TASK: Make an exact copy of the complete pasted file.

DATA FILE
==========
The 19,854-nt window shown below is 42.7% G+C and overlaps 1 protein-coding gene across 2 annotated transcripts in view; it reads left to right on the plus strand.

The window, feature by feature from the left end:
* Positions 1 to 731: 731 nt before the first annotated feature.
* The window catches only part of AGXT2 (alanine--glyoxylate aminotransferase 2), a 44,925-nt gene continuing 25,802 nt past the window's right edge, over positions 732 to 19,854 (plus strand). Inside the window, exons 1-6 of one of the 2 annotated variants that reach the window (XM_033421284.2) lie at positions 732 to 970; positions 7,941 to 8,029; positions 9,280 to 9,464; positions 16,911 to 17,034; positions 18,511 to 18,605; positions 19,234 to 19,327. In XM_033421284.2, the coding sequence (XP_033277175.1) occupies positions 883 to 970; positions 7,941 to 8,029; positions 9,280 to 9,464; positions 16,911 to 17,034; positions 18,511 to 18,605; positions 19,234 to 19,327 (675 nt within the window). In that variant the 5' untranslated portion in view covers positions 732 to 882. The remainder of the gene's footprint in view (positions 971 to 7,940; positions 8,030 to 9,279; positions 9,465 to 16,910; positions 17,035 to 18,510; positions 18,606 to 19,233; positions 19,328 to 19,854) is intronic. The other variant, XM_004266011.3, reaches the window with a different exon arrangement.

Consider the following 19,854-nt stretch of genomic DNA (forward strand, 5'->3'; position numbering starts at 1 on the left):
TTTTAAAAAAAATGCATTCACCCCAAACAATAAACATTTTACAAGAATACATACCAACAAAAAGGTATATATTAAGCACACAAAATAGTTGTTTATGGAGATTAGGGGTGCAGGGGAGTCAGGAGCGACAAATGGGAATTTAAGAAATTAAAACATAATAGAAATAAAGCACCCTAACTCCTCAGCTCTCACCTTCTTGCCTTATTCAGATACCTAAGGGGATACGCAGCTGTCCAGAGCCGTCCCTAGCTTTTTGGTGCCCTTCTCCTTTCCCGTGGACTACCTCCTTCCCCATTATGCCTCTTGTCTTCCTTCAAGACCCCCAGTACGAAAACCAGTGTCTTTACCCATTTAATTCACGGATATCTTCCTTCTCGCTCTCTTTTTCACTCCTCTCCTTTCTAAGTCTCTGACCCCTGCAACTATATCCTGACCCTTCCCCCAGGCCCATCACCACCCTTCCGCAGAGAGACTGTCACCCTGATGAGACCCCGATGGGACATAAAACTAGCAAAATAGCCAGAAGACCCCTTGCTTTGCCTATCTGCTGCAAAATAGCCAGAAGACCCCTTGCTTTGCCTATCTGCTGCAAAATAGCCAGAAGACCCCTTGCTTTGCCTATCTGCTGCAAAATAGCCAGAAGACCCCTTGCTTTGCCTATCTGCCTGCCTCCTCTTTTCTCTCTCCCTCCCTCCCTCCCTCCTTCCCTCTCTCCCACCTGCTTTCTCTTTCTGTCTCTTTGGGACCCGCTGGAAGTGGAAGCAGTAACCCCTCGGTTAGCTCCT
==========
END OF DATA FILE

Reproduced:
The 19,854-nt window shown below is 42.7% G+C and overlaps 1 protein-coding gene across 2 annotated transcripts in view; it reads left to right on the plus strand.

The window, feature by feature from the left end:
* Positions 1 to 731: 731 nt before the first annotated feature.
* The window catches only part of AGXT2 (alanine--glyoxylate aminotransferase 2), a 44,925-nt gene continuing 25,802 nt past the window's right edge, over positions 732 to 19,854 (plus strand). Inside the window, exons 1-6 of one of the 2 annotated variants that reach the window (XM_033421284.2) lie at positions 732 to 970; positions 7,941 to 8,029; positions 9,280 to 9,464; positions 16,911 to 17,034; positions 18,511 to 18,605; positions 19,234 to 19,327. In XM_033421284.2, the coding sequence (XP_033277175.1) occupies positions 883 to 970; positions 7,941 to 8,029; positions 9,280 to 9,464; positions 16,911 to 17,034; positions 18,511 to 18,605; positions 19,234 to 19,327 (675 nt within the window). In that variant the 5' untranslated portion in view covers positions 732 to 882. The remainder of the gene's footprint in view (positions 971 to 7,940; positions 8,030 to 9,279; positions 9,465 to 16,910; positions 17,035 to 18,510; positions 18,606 to 19,233; positions 19,328 to 19,854) is intronic. The other variant, XM_004266011.3, reaches the window with a different exon arrangement.

Consider the following 19,854-nt stretch of genomic DNA (forward strand, 5'->3'; position numbering starts at 1 on the left):
TTTTAAAAAAAATGCATTCACCCCAAACAATAAACATTTTACAAGAATACATACCAACAAAAAGGTATATATTAAGCACACAAAATAGTTGTTTATGGAGATTAGGGGTGCAGGGGAGTCAGGAGCGACAAATGGGAATTTAAGAAATTAAAACATAATAGAAATAAAGCACCCTAACTCCTCAGCTCTCACCTTCTTGCCTTATTCAGATACCTAAGGGGATACGCAGCTGTCCAGAGCCGTCCCTAGCTTTTTGGTGCCCTTCTCCTTTCCCGTGGACTACCTCCTTCCCCATTATGCCTCTTGTCTTCCTTCAAGACCCCCAGTACGAAAACCAGTGTCTTTACCCATTTAATTCACGGATATCTTCCTTCTCGCTCTCTTTTTCACTCCTCTCCTTTCTAAGTCTCTGACCCCTGCAACTATATCCTGACCCTTCCCCCAGGCCCATCACCACCCTTCCGCAGAGAGACTGTCACCCTGATGAGACCCCGATGGGACATAAAACTAGCAAAATAGCCAGAAGACCCCTTGCTTTGCCTATCTGCTGCAAAATAGCCAGAAGACCCCTTGCTTTGCCTATCTGCTGCAAAATAGCCAGAAGACCCCTTGCTTTGCCTATCTGCTGCAAAATAGCCAGAAGACCCCTTGCTTTGCCTATCTGCCTGCCTCCTCTTTTCTCTCTCCCTCCCTCCCTCCCTCCTTCCCTCTCTCCCACCTGCTTTCTCTTTCTGTCTCTTTGGGACCCGCTGGAAGTGGAAGCAGTAACCCCTCGGTTAGCTCCT